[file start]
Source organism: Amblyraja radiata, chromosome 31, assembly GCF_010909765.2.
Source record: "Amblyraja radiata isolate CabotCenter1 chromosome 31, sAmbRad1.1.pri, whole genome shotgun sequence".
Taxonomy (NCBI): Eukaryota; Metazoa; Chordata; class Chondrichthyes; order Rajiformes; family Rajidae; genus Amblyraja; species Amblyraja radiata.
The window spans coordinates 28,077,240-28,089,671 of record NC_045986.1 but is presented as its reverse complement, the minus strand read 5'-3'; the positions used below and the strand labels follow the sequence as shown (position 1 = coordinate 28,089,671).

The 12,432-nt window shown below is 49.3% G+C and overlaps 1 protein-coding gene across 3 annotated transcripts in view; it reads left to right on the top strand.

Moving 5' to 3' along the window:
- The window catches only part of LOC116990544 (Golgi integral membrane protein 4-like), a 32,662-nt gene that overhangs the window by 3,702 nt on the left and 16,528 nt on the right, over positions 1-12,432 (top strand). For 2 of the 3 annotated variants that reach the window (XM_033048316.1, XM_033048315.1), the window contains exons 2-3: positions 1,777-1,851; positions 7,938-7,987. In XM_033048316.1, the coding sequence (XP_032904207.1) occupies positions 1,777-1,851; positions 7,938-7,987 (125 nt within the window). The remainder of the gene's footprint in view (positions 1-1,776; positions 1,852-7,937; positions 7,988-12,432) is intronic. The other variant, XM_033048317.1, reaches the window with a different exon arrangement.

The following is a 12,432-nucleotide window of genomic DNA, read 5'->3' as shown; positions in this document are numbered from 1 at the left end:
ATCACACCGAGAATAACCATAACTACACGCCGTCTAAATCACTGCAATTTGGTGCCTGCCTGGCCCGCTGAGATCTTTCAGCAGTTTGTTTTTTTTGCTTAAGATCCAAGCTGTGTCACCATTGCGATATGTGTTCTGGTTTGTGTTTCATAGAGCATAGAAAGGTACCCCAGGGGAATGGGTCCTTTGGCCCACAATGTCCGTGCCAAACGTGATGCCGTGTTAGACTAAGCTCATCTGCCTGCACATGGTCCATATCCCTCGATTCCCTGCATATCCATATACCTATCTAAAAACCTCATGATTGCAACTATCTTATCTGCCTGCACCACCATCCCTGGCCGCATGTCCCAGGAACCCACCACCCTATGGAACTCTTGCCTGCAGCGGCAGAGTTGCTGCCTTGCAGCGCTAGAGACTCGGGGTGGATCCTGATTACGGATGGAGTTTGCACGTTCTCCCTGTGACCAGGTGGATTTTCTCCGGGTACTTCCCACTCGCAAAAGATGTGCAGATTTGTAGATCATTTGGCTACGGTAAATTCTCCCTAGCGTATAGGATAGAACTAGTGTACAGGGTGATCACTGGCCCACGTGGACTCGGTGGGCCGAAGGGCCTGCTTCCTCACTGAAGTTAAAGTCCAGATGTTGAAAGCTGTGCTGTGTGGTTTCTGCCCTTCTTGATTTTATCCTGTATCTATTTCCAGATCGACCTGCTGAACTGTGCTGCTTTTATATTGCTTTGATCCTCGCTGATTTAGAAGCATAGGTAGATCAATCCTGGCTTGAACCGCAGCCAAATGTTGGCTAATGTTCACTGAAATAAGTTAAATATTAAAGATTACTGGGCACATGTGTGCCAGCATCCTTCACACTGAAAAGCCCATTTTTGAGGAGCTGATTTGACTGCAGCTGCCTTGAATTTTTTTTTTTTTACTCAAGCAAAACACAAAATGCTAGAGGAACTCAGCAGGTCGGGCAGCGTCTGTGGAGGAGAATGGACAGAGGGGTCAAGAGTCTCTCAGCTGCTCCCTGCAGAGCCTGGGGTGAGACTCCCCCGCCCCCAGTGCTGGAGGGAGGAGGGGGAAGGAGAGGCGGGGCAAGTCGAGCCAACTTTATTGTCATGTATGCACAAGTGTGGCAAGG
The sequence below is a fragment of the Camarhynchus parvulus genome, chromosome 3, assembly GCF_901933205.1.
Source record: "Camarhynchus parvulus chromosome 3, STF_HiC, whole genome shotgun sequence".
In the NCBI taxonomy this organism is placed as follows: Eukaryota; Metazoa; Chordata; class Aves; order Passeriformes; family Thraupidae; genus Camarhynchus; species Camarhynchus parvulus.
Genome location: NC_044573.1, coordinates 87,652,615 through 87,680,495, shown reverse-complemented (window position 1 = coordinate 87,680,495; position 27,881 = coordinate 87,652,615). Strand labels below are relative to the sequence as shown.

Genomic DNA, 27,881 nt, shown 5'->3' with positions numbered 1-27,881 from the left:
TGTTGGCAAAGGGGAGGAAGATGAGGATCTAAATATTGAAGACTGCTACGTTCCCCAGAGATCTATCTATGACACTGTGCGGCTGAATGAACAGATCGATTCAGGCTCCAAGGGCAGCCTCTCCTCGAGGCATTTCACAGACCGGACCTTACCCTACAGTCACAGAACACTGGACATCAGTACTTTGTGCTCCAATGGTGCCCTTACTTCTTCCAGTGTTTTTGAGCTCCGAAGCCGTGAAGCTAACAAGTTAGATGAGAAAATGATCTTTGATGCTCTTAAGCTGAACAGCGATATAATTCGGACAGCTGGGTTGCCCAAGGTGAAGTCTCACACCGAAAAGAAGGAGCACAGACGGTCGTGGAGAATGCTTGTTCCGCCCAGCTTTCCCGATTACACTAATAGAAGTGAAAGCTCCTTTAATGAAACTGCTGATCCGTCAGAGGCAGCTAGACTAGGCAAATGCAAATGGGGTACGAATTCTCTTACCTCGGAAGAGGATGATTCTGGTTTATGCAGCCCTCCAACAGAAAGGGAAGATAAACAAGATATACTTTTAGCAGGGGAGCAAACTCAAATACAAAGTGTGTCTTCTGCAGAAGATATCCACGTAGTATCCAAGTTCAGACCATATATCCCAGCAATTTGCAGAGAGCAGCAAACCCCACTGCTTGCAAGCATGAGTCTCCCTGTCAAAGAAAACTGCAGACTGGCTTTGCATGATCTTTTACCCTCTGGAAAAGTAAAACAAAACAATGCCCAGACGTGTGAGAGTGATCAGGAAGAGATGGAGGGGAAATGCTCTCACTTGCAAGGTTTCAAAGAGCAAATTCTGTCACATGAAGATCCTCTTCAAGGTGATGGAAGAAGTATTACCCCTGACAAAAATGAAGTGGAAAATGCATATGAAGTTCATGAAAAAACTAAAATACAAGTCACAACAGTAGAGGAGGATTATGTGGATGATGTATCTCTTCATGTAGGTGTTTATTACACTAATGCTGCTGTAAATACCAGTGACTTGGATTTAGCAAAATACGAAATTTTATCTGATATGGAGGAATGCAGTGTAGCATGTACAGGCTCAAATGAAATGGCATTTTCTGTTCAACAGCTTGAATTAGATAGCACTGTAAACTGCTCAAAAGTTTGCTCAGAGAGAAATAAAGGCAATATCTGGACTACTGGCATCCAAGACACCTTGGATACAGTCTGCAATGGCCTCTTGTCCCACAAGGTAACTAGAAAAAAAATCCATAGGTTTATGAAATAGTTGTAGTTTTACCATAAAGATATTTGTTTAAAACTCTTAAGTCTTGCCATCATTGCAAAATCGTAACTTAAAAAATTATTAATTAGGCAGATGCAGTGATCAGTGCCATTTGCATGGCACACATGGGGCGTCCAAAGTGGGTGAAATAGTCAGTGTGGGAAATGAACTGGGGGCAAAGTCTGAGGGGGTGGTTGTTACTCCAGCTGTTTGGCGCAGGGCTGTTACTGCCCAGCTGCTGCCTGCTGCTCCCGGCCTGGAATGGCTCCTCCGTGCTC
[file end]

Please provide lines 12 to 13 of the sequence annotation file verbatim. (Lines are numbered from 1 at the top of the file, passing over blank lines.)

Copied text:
In the NCBI taxonomy this organism is placed as follows: Eukaryota; Metazoa; Chordata; class Aves; order Passeriformes; family Thraupidae; genus Camarhynchus; species Camarhynchus parvulus.
Genome location: NC_044573.1, coordinates 87,652,615 through 87,680,495, shown reverse-complemented (window position 1 = coordinate 87,680,495; position 27,881 = coordinate 87,652,615). Strand labels below are relative to the sequence as shown.